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Bhairava

Best RTS game for trying AI techniques?

3 posts in this topic

Hi,

I' m looking to what is currently the best platform for testing AI techniques&ideas.

So far I've been looking into those platforms:

starcraft BWAPI

ORTS

Spring Engine rts

0 A.D

Some of them seem more supported and more developed,  some of them seem newer. I really couldn't decide, I don't know even if it is better to start with starcraft that has been deeply studied or with a less studied RTS.

Thanks for your advices :)

 

P.S. I'm in particular interested in testing reinforcement learning in AI rts, but I'm opened to more general machine learning and AI techniques too :)

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A lot of people target Starcraft since it's a pretty well-developed game with well-understood rules. That gives you fewer variables to worry about (in the science-experiment sense) when trying to isolate what effects your AI implementations have on gameplay. I'd suggest starting there and broadening out to other games/engines as you get more familiar with things and have a better sense of what your own requirements look like.

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Just go with Starcraft. The Spring and 0AD projects aren't as well suited to machine learning. 0AD doesn't even really have finished content. Starcraft is polished, has finalized content, and plenty of examples of what other people did.

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One feature that you probably need to qualify is having some kind of  program interface (external access to output data and input channels) or scripting interface that can push data to somehow create a program interface.

 

Games which you have access to the source code and build pipeline you could add such an interface if needed.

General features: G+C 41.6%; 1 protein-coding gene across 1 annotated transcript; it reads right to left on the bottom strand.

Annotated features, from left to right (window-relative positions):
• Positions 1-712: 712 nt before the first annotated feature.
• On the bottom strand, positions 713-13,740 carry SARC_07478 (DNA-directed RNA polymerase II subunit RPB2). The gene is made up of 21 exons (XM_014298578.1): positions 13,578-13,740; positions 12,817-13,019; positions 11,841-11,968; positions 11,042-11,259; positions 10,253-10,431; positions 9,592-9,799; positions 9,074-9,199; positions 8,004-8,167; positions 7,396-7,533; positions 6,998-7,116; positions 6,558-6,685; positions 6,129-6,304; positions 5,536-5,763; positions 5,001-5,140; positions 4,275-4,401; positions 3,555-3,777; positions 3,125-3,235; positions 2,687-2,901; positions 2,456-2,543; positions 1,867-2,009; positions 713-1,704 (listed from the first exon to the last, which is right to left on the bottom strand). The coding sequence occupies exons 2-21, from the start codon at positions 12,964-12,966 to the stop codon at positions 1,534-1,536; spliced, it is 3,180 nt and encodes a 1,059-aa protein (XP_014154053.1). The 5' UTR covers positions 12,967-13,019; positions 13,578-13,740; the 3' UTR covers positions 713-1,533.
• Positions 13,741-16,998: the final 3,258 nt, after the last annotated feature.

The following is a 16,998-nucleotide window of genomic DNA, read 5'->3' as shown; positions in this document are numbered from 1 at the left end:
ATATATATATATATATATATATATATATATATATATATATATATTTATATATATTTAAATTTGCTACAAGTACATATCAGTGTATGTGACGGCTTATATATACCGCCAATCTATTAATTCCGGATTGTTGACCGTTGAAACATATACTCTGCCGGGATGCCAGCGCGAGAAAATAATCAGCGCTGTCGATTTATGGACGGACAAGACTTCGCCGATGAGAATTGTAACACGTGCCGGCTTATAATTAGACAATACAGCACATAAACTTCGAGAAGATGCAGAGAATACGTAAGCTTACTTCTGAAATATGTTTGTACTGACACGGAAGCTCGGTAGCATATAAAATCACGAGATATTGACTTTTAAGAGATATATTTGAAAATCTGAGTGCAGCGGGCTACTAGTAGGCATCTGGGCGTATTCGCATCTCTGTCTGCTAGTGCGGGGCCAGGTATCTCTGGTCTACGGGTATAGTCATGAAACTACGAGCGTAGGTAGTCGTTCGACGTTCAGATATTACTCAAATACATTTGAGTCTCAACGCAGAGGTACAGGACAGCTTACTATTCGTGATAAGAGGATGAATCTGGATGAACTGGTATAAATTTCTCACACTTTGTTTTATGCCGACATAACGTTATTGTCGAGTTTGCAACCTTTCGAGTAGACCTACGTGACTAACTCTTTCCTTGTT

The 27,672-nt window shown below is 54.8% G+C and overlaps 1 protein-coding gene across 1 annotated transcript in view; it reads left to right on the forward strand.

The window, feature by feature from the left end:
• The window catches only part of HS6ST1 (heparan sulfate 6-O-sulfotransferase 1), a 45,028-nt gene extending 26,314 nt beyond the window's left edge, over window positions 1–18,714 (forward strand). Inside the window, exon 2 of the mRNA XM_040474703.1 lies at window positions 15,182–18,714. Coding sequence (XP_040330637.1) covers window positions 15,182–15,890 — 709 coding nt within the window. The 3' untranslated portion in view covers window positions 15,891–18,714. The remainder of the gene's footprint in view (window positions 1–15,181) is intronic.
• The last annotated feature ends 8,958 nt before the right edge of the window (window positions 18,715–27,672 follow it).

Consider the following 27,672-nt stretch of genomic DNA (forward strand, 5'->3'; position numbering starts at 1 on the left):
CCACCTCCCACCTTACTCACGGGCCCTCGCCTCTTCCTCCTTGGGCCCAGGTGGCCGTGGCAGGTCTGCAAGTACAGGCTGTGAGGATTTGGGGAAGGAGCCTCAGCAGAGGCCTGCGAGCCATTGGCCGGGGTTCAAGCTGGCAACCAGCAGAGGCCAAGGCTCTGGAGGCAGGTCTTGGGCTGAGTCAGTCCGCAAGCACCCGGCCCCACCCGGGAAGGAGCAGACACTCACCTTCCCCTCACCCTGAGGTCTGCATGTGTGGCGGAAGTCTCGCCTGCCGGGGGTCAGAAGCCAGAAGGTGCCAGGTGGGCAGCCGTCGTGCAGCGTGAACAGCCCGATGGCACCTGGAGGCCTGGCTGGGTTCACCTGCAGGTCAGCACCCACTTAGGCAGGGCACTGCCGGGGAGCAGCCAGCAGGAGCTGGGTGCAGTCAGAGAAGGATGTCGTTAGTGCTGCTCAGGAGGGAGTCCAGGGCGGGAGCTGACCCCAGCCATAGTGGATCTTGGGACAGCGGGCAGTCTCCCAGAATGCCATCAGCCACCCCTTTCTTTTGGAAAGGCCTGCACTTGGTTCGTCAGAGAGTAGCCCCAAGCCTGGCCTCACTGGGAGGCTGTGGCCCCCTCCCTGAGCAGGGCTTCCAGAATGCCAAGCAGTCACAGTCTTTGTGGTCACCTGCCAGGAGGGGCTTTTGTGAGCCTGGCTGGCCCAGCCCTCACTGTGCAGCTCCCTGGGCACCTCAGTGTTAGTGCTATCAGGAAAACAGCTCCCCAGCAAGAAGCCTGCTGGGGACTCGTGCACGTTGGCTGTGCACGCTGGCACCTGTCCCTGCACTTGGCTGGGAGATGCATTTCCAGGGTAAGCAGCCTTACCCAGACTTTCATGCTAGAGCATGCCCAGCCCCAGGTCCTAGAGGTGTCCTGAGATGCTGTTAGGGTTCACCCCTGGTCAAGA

How many commercial games have any of the above ??   Open sourced games will make this access possible (but varying degrees of documentation might still make interpretting the gorilla code/data schemes a chore)

 

Thats the first pass criteria -- unless you somehow can decode packet traffic and can get internal knowledge of what the data means to get ahold of game state/mapping data etc.

 

--

 

Some games like the old Neverwinter Nights really could have used a program interface to allow players (who in that game ran the Multiplayer servers) .to make needed improvements the game company completely ignored (like an inventory 'bank' system' that players had to go to extreme lengths/difficulties to add to the published server software).   Compentant player programmers were fully willing to improve that game (and were NOT in competition with the company) -- result -- the company lost some significant amount of business for being shortsighted.

 

Such an interface would be invaluable for debgging tools to the game company itself, but its possible that they also see it as a vector for easy cheating (which has added emphasis now with the online 'Store' connections and competative  'player achievemnent' features used to justify that online component.)

Edited by wodinoneeye
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